THE city's main hospitals will have 'reliable heat and power' for the first time in decades after the completion of a £14.8m energy project.

The new engine, boilers and heat pipe link between the Churchill and John Radcliffe has already saved Oxford University Hospitals NHS Foundation Trust £231,000 in its first month.

It replaced old boilers and saw a new energy centre created at the John Radcliffe Hospital.

Head of operational estates and facilities management for OUH, Claire Hennessy, said: “This is a new era of sustainable energy provision for the trust.

"For the first time in decades, we are going into the winter with reliable heat and power, while also cutting our Carbon Dioxide emissions and saving on our energy bills and backlog maintenance."

The Trust revealed its energy bill for the two hospitals in October 2016 was £484,175 and the same bill for last month was £252,832.

Chief executive Dr Bruno Holthof said it was 'exceptionally good news' but it may not be representative of savings for a full year.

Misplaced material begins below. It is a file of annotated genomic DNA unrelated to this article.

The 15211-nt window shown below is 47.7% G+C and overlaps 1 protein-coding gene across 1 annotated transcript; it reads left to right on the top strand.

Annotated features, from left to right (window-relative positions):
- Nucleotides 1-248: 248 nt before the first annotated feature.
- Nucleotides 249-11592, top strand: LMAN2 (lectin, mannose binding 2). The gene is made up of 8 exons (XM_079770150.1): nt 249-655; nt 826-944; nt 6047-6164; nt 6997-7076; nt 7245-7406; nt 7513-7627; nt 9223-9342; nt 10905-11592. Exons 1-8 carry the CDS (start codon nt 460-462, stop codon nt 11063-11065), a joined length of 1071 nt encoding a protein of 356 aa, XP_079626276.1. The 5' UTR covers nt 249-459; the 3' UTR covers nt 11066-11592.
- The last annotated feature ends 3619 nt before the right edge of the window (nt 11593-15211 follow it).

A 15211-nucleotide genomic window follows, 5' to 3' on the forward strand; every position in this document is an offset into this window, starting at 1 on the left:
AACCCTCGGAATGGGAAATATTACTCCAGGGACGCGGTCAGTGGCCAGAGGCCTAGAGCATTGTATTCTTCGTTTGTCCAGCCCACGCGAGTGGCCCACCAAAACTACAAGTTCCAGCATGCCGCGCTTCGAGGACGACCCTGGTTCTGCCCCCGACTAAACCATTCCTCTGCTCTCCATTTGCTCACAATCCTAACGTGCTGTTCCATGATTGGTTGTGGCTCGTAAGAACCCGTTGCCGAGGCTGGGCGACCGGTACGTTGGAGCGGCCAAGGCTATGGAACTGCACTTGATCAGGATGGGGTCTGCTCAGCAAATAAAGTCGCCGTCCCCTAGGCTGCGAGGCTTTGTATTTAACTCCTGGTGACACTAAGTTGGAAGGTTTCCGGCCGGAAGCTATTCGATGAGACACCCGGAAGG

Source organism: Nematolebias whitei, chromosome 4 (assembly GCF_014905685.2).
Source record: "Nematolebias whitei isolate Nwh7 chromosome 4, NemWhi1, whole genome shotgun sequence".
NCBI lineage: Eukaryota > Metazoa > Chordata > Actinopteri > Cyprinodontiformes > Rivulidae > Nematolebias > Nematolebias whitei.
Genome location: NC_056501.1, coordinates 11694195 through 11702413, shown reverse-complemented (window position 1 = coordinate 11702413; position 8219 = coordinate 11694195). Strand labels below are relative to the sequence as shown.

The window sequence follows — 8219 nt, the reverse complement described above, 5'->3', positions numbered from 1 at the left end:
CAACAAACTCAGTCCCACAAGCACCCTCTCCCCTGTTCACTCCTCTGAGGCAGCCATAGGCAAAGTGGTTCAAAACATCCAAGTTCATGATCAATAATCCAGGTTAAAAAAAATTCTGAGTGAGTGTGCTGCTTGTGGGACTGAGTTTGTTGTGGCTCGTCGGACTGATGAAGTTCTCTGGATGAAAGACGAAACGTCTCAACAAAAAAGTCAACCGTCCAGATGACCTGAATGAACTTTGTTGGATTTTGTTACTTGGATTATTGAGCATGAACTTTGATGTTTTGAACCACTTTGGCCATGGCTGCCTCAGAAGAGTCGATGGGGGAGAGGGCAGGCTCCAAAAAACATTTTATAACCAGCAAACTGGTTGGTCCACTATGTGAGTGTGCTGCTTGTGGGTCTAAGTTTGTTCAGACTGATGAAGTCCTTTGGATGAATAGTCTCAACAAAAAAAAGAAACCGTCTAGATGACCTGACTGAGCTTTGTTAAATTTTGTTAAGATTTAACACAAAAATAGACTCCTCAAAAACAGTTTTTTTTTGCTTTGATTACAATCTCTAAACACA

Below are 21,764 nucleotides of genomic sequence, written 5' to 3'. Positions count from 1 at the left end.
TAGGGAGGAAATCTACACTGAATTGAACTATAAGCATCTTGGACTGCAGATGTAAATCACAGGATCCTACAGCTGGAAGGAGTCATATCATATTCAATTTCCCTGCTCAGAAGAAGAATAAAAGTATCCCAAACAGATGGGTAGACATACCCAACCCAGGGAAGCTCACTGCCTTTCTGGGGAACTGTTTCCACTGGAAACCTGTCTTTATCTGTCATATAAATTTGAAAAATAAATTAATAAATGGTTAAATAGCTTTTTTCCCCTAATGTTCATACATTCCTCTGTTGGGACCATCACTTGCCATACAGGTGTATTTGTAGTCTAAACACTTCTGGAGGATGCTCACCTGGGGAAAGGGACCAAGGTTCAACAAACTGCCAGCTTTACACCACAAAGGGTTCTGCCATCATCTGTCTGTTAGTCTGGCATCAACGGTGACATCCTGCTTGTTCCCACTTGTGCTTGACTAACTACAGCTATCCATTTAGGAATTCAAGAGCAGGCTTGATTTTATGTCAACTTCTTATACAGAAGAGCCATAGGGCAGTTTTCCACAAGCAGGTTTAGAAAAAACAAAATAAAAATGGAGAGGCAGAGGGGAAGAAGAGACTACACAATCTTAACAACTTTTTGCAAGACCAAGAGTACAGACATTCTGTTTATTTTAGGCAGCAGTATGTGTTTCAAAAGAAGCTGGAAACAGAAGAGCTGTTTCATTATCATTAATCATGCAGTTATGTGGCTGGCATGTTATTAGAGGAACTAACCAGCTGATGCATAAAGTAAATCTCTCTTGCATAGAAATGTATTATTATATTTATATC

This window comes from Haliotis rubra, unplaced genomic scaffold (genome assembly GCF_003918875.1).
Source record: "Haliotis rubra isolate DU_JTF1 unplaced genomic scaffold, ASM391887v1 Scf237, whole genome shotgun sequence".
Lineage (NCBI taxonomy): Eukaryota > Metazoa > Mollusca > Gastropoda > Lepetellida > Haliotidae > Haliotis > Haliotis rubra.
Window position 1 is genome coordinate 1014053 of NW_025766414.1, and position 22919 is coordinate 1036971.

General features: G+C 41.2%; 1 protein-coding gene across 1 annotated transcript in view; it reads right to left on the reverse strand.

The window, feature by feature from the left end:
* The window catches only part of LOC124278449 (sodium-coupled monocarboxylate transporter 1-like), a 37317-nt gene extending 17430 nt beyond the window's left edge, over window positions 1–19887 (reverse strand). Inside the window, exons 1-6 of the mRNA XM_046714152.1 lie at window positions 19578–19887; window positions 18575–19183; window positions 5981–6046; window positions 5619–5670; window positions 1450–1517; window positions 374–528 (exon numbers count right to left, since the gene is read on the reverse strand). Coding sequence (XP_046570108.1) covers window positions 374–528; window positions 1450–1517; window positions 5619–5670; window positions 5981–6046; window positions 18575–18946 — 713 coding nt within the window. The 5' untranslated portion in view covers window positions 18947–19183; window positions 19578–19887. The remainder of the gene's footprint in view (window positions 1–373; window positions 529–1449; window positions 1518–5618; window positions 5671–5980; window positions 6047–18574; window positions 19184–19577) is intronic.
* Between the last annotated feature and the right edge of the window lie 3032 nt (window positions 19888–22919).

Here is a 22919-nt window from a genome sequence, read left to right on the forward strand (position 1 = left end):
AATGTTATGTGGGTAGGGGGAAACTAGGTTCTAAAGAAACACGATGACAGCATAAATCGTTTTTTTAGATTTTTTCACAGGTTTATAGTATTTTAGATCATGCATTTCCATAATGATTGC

Project manager at OUH, Mark Bristow, said no operations were cancelled or appointments missed during the extensive scheme.

He said: "It is testament to the skill and commitment of everyone involved in this project that it was completed without interrupting patient care at either hospital.

"No outpatient appointments or operations were cancelled as a result of the works."

Work began on the scheme inside the John Radcliffe grounds in November 2015 but controversy hit when it moved to the streets of Headington.

Contractors Vital Energi began digging up All Saints Road prematurely in January 2016 and Oxfordshire County Council told them to relay the road until they had planning permission.

Its application was declared invalid by Oxford City Council before it was given the go-ahead in September 2016.

Residents then complained the scheme, which clashed with the Access to Headington project, caused six months of gridlock.

But project development director of Vital Energi, Ashley Malin, said the scheme would also bring benefits to the local area by cutting emissions.

He said: "In addition to the significant financial savings, this project also delivers significant benefits to the local community in lower Carbon Dioxide emissions.

"Vital Energi would also like to thank the many residents and councillors who gave us such support at our monthly liaison meetings - your involvement and local knowledge were very valuable."

The Trust's chief executive Dr Bruno Holthof said: "The Energy Link work through Headington caused disruption and the Trust is very grateful to residents for their support and understanding."